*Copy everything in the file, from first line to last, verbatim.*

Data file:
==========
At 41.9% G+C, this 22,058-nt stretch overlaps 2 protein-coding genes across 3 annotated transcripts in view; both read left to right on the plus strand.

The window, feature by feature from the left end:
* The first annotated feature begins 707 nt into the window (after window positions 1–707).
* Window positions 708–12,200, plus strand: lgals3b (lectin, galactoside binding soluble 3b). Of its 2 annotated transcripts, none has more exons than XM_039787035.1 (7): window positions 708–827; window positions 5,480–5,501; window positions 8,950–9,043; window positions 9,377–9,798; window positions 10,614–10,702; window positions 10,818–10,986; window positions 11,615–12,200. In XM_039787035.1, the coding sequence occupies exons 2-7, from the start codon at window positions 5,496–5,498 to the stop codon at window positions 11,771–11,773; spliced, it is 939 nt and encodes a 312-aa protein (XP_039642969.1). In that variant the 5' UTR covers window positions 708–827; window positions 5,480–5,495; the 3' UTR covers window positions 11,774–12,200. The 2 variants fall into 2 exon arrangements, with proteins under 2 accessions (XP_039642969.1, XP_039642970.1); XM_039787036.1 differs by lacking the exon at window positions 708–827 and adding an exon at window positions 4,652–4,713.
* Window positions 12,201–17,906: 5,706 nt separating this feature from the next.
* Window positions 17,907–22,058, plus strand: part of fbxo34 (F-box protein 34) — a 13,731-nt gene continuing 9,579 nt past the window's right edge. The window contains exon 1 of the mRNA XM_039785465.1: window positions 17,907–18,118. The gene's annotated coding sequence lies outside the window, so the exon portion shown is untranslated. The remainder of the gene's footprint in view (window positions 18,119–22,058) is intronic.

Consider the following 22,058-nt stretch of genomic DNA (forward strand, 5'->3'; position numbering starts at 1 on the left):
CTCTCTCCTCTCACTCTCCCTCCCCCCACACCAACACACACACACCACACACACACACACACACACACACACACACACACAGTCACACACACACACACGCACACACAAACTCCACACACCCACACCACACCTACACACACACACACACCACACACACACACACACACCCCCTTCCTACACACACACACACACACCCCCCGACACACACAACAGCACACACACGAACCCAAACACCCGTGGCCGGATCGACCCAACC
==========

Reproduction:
At 41.9% G+C, this 22,058-nt stretch overlaps 2 protein-coding genes across 3 annotated transcripts in view; both read left to right on the plus strand.

The window, feature by feature from the left end:
* The first annotated feature begins 707 nt into the window (after window positions 1–707).
* Window positions 708–12,200, plus strand: lgals3b (lectin, galactoside binding soluble 3b). Of its 2 annotated transcripts, none has more exons than XM_039787035.1 (7): window positions 708–827; window positions 5,480–5,501; window positions 8,950–9,043; window positions 9,377–9,798; window positions 10,614–10,702; window positions 10,818–10,986; window positions 11,615–12,200. In XM_039787035.1, the coding sequence occupies exons 2-7, from the start codon at window positions 5,496–5,498 to the stop codon at window positions 11,771–11,773; spliced, it is 939 nt and encodes a 312-aa protein (XP_039642969.1). In that variant the 5' UTR covers window positions 708–827; window positions 5,480–5,495; the 3' UTR covers window positions 11,774–12,200. The 2 variants fall into 2 exon arrangements, with proteins under 2 accessions (XP_039642969.1, XP_039642970.1); XM_039787036.1 differs by lacking the exon at window positions 708–827 and adding an exon at window positions 4,652–4,713.
* Window positions 12,201–17,906: 5,706 nt separating this feature from the next.
* Window positions 17,907–22,058, plus strand: part of fbxo34 (F-box protein 34) — a 13,731-nt gene continuing 9,579 nt past the window's right edge. The window contains exon 1 of the mRNA XM_039785465.1: window positions 17,907–18,118. The gene's annotated coding sequence lies outside the window, so the exon portion shown is untranslated. The remainder of the gene's footprint in view (window positions 18,119–22,058) is intronic.

Consider the following 22,058-nt stretch of genomic DNA (forward strand, 5'->3'; position numbering starts at 1 on the left):
CTCTCTCCTCTCACTCTCCCTCCCCCCACACCAACACACACACACCACACACACACACACACACACACACACACACACACAGTCACACACACACACACGCACACACAAACTCCACACACCCACACCACACCTACACACACACACACACCACACACACACACACACACCCCCTTCCTACACACACACACACACACCCCCCGACACACACAACAGCACACACACGAACCCAAACACCCGTGGCCGGATCGACCCAACC